What they are: Particularly when military action is looming or being planned, some people wonder whether there are any alternatives to war. Short-term possibilities include trying to defuse the situation and avoid war, using such procedures as arbitration, conflict resolution, mediation or negotiation.

What they mean: More and more people, including pacifists, have been pointing out that war can only be prevented long before the situation approaches crisis point. Finding alternatives to war does not mean just finding other ways to carry out the confrontation. The point is to stop confrontation happening at all, and to aim to dispense with war entirely as a way of dealing with disagreements. So we need to find political leaders who have this aim, or might choose to take it on. One strong argument for abolishing war is that  the vast amount of taxpayers' money spent on war could be far better used to relieve injustice, poverty, disease and other discontents around the world - all things which are both the causes and the results of war. War could be abolished by law if the world's states, the United Nations, chose to. Some forms of warfare and some weapons have already been made illegal internationally. Better still, war could be abolished by people's common consent. Another argument for abolishing war and preparations for it is that many disputes are caused by the very existence of war machines. All other disputes can be resolved without using war to do it.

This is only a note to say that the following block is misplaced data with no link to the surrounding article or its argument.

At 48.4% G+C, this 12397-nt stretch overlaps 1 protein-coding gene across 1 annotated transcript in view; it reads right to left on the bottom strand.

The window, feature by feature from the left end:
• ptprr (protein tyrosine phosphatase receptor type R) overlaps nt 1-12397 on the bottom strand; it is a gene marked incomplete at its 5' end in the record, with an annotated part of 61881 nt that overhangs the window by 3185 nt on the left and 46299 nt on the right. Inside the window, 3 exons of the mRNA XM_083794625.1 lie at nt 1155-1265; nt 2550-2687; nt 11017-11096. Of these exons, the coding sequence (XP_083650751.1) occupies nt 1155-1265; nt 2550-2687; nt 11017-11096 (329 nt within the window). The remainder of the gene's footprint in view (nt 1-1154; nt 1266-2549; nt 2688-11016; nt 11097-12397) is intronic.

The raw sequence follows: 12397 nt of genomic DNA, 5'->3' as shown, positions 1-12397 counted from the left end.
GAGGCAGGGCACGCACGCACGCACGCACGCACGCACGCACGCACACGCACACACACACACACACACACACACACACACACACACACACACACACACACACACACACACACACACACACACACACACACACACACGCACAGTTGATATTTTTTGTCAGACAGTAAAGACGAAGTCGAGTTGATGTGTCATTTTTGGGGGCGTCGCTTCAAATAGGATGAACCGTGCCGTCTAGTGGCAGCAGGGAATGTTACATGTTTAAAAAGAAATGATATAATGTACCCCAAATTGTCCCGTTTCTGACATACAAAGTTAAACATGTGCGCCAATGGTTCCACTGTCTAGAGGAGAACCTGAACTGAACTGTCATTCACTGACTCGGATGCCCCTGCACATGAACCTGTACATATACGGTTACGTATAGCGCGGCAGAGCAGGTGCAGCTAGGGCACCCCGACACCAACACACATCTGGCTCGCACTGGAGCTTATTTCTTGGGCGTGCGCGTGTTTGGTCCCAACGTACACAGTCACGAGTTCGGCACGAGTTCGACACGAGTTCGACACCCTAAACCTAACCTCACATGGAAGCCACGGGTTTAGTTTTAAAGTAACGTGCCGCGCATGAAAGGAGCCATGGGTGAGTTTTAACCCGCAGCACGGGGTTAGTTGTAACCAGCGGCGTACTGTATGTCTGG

Think about it: Abolishing war means thinking in a different way about how the peoples of the world can deal with their problems. The best place to start thinking differently is in one's own environment. Look at  local problems and disputes, and think about creative ways of sorting them out, not just knee-jerk responses or turning a blind eye.